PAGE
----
My Farm Life: Learning and Growing One Year Later

Discover how this family is learning to work smarter and more efficiently after farming for one year.


| May/June 1971



Picture Farming

Learning from past mistakes and achievements, farming can become easier and more productive.


PHOTO: FOTOLIA/DAVID ESPIN

Hey, we've been here a year! It's passed very fast, but it's passed very slowly . . . if you know what I mean. We've been so busy, but it doesn't seem like we've accomplished much of what we had planned. Now THIS year, we want to grow enough garden to supply our own needs plus some surplus to sell. We also want to get our pasture seeded and get the gullies slowed down or stopped. Then when we get time—we'll rebuild our crummy old house . . . IF we can solve the problem of the rotten sill board.

We finally decided not to risk a dome and it's potential leaky seams. We'll wait until more have been built in this climate and, in any case, we're already experimenting at too many other things right now. Our outdoor gardening is off to a very slow start. Since our patch is on a slope, we left wheat growing on it all winter to keep the soil from washing. Trouble is, it also keeps the earth from drying out . . . and we're still waiting to till the vegetable plot. Now we know that it's important to prepare a garden site early—like the fall before. You can't work wet soil!

I started a lot of seedlings (cabbage, tomatoes, peppers, herbs, flowers, etc.) indoors this spring in milk cartons that I'd been hoarding all winter. I cut the cartons off about three inches from the bottom and saved the tops in case I needed emergency frost covers after I set the seedlings outdoors. Because our dirt was frozen when I started, I used vermiculite (fairly cheap at the garden supply store) in which to start my seeds and I got so enthused with baby plants that I soon rah out of cartons.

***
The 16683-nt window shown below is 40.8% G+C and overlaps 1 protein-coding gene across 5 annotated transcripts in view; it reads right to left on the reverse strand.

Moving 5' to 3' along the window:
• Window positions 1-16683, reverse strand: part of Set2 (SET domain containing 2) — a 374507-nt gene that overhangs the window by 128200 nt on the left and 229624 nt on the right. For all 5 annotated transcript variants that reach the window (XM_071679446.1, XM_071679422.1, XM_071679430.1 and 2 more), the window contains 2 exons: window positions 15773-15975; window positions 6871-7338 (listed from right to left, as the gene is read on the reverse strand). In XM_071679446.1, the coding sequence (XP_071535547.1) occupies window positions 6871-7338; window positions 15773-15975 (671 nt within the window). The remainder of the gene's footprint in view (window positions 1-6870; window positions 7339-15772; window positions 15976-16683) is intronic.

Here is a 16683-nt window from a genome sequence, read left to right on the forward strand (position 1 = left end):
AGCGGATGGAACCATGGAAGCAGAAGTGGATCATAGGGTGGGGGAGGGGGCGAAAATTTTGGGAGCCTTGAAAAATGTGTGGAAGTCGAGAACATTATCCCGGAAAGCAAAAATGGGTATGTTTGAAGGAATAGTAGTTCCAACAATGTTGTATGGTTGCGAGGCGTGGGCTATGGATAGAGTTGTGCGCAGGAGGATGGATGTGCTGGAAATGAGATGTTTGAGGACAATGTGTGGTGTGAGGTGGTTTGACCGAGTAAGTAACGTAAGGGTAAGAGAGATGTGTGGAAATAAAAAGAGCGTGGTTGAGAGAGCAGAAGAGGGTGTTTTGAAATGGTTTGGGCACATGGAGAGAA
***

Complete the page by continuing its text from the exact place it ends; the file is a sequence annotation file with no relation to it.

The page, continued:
I went scavenging in all our trash piles—and found a lot of things to start seeds in . . . plastic bleach jugs (cut off), rusty old pans, tin cans . . . Even some cardboard boxes can hold seed beds, if they're stapled rather than glued. Especially good are tin cans with plastic tops (like coffee and peanut cans). Cut off the bottoms, put the lids on, turn the cans upside down and then-when re-planting outside—snap off the lids and plant the cans and all.

After my seedlings got a good start under the gro-light, I moved them out to a cold frame. Cold frames are easy to build with plastic sheeting or old window sashes. If you use the sashes, though, it's a good idea to at least hinge them on one side. We just set windows into our frame without fastening them down . . . and the wind blew off and broke three of them.

Spring brought us one new baby goat. We had expected more, but a goat we thought was bred apparently wasn't. We took her and two of the others to visit the bucks again during March . . . so maybe we'll have more fresh goats in August. Isadora managed to kid by herself without complications . . . for which we were grateful! We were needlessly apprehensive about our first farm birth (not counting kittens) and now look forward to more.





dairy goat

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